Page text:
Activities include hands-on learning experiences that encourage cooperation, creative thinking, and problem solving. Through play, children have the opportunity to explore and interact with their environment, stimulating their enthusiasm for learning.

In an atmosphere of respect and understanding, each child is recognized for their uniqueness. Our goal is to promote the excitement of discovery every day!

For more information, and to schedule a campus visit, please visit discoverydays.net or call Marian Rutkowski at 941-366-7890.

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There are all sorts of debates about architecture. Should houses in a neighborhood all look similar to give the area a sense of cohesion? Is a diversity of styles more desirable? Is the architecture of the past best? Should architecture be more concerned with the future instead? Is architecture about art? Functionality? A building’s relationship to its surrounding environment? Its climate? All of the above?

Sarasota residents love to engage in hearty debates about our fair town/city, and issues surrounding architecture and development are always hot button. Our own neighborhood, Laurel Park, has seen sweeping changes over the past several decades, and is constantly working to find the right balance of development and preservation, of urbanism and village life, of past and future. An article that might be of interest to locals who find themselves concerned with these things is excerpted below…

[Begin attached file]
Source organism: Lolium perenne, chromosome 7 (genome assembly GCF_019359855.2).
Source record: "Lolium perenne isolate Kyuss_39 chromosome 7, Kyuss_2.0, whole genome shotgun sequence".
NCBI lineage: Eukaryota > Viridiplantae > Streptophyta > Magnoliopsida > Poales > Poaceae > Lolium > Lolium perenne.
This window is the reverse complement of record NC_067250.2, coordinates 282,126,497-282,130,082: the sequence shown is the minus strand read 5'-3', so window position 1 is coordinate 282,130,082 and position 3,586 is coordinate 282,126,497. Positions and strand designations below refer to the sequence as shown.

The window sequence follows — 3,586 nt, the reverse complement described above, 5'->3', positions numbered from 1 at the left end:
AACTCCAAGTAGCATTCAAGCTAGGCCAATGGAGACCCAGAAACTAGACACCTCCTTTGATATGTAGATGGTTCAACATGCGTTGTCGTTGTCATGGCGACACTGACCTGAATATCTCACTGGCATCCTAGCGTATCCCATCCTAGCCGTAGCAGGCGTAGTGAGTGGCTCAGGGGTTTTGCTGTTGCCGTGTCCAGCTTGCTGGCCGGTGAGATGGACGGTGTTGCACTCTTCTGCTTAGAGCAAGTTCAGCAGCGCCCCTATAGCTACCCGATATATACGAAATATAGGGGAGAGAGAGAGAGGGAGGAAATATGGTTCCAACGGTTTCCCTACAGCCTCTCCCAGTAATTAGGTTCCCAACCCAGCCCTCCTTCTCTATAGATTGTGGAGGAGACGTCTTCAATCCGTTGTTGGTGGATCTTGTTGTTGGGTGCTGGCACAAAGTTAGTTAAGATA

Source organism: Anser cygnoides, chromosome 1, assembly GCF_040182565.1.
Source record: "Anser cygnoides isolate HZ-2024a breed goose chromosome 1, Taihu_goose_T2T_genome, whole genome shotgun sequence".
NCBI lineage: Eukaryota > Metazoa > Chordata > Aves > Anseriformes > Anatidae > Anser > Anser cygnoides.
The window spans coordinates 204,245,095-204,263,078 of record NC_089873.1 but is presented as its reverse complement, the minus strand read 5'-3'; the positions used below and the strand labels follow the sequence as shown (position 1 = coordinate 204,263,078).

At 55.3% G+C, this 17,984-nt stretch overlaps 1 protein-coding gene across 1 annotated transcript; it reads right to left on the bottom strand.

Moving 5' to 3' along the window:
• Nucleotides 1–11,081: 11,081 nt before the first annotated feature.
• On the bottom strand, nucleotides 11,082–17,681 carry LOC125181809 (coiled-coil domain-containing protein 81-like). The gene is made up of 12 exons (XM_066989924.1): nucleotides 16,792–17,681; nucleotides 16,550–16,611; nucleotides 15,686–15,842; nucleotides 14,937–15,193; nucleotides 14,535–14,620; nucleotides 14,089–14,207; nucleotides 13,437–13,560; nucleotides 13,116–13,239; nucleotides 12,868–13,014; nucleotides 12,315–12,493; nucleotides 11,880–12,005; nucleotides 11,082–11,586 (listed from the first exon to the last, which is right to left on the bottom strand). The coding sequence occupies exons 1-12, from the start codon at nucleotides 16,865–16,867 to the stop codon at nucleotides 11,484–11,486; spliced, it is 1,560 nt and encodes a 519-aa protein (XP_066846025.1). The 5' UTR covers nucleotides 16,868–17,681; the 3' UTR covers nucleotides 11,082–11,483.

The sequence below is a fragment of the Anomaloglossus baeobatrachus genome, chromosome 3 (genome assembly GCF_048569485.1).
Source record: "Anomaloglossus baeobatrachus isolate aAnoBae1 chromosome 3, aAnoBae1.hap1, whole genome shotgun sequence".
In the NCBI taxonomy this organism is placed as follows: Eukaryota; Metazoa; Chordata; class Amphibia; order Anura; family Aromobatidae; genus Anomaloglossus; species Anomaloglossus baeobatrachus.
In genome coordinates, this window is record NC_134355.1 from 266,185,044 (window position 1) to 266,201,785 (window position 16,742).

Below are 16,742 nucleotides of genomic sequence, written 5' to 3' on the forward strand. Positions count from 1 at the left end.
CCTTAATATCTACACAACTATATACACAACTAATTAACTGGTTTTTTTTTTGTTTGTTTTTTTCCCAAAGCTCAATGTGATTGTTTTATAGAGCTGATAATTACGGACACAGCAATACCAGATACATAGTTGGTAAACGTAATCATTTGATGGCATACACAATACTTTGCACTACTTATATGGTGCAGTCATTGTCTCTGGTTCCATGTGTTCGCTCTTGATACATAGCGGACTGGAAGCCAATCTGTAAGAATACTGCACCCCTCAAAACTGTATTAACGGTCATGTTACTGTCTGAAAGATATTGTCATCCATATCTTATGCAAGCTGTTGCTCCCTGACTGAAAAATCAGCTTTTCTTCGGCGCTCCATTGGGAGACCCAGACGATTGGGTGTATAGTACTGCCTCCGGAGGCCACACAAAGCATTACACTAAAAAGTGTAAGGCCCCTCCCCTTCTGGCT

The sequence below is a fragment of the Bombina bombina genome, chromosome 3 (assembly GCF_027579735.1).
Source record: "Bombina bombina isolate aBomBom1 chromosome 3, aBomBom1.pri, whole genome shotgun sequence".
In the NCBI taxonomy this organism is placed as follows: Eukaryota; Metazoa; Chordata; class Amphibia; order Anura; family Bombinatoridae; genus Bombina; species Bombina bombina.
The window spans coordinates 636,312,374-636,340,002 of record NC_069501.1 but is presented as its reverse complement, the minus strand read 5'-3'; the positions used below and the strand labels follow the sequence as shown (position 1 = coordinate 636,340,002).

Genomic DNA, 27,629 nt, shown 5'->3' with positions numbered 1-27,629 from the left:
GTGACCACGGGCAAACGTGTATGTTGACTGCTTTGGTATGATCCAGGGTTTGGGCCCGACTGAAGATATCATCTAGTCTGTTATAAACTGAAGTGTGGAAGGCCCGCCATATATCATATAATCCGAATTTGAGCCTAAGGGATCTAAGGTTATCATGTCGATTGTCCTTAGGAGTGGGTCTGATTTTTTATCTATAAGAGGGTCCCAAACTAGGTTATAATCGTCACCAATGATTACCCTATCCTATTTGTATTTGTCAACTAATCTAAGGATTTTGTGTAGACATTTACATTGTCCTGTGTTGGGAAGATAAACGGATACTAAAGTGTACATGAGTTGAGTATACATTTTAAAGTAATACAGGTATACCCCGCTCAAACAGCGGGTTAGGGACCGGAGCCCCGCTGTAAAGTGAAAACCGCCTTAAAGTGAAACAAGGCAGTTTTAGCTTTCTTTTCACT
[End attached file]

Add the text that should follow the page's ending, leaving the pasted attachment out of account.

Is Adaptability More Important Than Art in Architecture?

from qedrealestate.wordpress.com

Something we see every day falls into the background and becomes part of the mundane.  We drive down familiar roads, past the same buildings and rarely notice the things that amazed us the first time we saw them.  I hate to upset my artist friends but that also happens with art.

Recently a friend of mine did an extensive remodel of his apartment.  I know that he is an art lover so I wondered if he was going to buy some new art to go with his updated decor.  “No.  My friend Kenny has a warehouse full of his art that he is tired of and has had in storage for so long so he said that I should just go in there and use what I want.”  Original works of art, costing thousands of dollars losing their impact and being put in storage is just part of what it means to be a work of art, except in architecture.

What happens when you can’t take that art down?  What happens when the piece of art is a monster-sized structure that dazzled the eye because of its size, but now fades into the background?  Can the next generation of users adapt it to their needs?

keep reading at qedrealestate.wordpress.com